Windows Release Channels Explained
Windows Release Channels Overview
At 2017’s Ignite conference Microsoft announced they would be shifting to a two Windows Release Channels model and introduced the Semi-annual Channel (SAC). This new channel permits rapid adoption of new feature sets and capabilities in the Windows OS and enables Microsoft to remain agile in today’s rapid pace environments. The traditional release model will continue and is now referred to as the Long Term Servicing Channel (LTSC).
Windows Version System Explained
An understanding of the Windows version system will help you understand the new Windows release channels.
Lets start by taking a look at a typical Server 2016 Long Term Servicing Channel version:
Lets break this down to understand the components:
|Primary release number|
ie Server 2016
|Used for cadence upgrades|
|Semi-annual version release indication||This typically only changes with major build releases – ie TP2 to TP3 to RTM or with a Service Pack. As MS has gotten away from Service Packs you will generally only see this number change in early release cycles. This number will normally stay the same once the OS is in General Availability release.||Cumulative Update (CU) indication – ie patch level of device (windows updates)|
With that break down we can look at the version of the next semi-annual release:
Here we can see that this semi annual release is still:
Server 2016 – and not a cadence update (not a R2 release) – a new semi annual version release – new build # – current patch level
Looking to the future with LTSC
We may or may not get a 2016R2. If we do it may look something like this:
If instead we go to Server 2019, it may look something like this:
You can reference a list of known Windows versions and releases here: Windows Version Numbers
Semi-annual vs Long Term Service Channel
|Semi-annual Channel (SAC)||Long Term Service Channel (LTSC)|
|“I need to innovate rapidly. The new Semi-annual Channel gives me early access to the newest OS innovation”||“I need predictability. The traditional LTSC Channel is the best choice for me.”|
|Release twice a year (spring and fall)||Release ever 2-3 years|
|18 months of mainstream production support||5 years mainstream support + 5 years extended support|
|Available via Software Assurance or Azure||Available through all channels|
|Name = Windows Server version|
|Name = Windows Server (Year)|
ex Server 2016
How it works
Windows Release Channels:
- Semi-annual channel releases will occur every 6 months and will be supported for 18 months.
- Long Term Servicing Channel will continue to see releases ever 2-3 years with 5 years mainstream support with extended support options.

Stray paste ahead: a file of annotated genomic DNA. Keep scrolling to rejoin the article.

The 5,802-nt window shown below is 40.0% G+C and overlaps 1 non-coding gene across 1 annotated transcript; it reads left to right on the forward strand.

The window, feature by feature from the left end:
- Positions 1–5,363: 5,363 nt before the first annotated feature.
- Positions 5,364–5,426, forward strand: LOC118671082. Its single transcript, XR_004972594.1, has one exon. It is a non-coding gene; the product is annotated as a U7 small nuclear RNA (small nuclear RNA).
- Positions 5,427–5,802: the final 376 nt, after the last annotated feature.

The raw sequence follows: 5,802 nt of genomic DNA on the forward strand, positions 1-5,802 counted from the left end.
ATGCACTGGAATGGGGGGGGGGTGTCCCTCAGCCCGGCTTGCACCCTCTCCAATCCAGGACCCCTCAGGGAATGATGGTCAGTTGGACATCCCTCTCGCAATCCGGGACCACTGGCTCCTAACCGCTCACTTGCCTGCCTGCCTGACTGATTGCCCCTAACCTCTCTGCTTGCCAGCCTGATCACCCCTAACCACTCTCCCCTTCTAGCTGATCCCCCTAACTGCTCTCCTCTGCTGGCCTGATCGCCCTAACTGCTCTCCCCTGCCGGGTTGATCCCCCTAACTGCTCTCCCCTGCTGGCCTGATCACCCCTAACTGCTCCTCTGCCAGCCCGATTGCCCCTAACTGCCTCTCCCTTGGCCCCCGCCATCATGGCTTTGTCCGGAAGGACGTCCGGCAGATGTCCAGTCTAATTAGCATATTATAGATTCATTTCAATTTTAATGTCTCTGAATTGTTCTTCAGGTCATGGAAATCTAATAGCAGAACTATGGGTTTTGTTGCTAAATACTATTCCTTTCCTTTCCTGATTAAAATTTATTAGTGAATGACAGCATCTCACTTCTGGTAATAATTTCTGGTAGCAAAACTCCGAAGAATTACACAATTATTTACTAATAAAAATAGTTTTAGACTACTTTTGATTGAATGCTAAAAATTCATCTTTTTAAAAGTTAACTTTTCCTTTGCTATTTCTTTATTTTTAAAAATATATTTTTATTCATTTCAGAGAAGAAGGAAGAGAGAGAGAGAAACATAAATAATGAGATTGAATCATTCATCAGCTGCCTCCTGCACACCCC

This is a pretty straight-forward release cadence but there are a few things to keep in mind:
- At this time there is no capability to move between the SAC and the LTSC. So, if you load devices with a SAC release, they can only be upgraded to future SAC releases. You will no longer be able to engage the LTSC.
- Likewise there is no capability to go from LTSC to SAC. If SAC releases some new functionality that you would love to take advantage of, your LTSC devices can’t do so without a re-load.
- SAC only has 18 months of support. This is something you have to keep in mind. Microsoft will be expecting those devices to be updated within 18 months, preferably sooner.
Semi-annual release is agile
They aren’t kidding.
The semi annual release enables MS to make rapid sweeping changes to the OS in response to customer input and current technical challenges.
For instance, in the first Semi-Annual release (1709) – MS has removed Hyperconvered storage capability by removing Storage Spaces Direct Features.
“Storage Spaces Direct is not included in Windows Server, version 1709. If you call Enable-ClusterStorageSpacesDirect or its alias Enable-ClusterS2D, on a server running Windows Server, version 1709, you will receive an error with the message “The requested operation is not supported”.
This was done because MS felt that the feature needed more work. They have committed to re-adding the feature back into the next semi-annual release cycle which will come out 6 months from now.
Additionally, if deciding to engage the 1709 SAC release you may notice another component missing: The GUI.
1709 has no native GUI support with only a Server Core version available in this SAC release. For some of us that have long transitioned to Server Core, this isn’t a big deal – but for others – may be a blocker.
With SAC, MS now has a lot of agility to adjust the OS as they deem fit. If Active Directory is having some issues for example, MS has the ability to remove that capability in a Semi-annual release and work towards improving it for a future release.
In the example of Storage Space Direct, that feature remains in 1607 (LTSC) but will not be present in 1709 (SAC).
What are your thoughts on the new Windows Release Channels? Which one will you be using in your environment? Feel free to comment below.
More info here: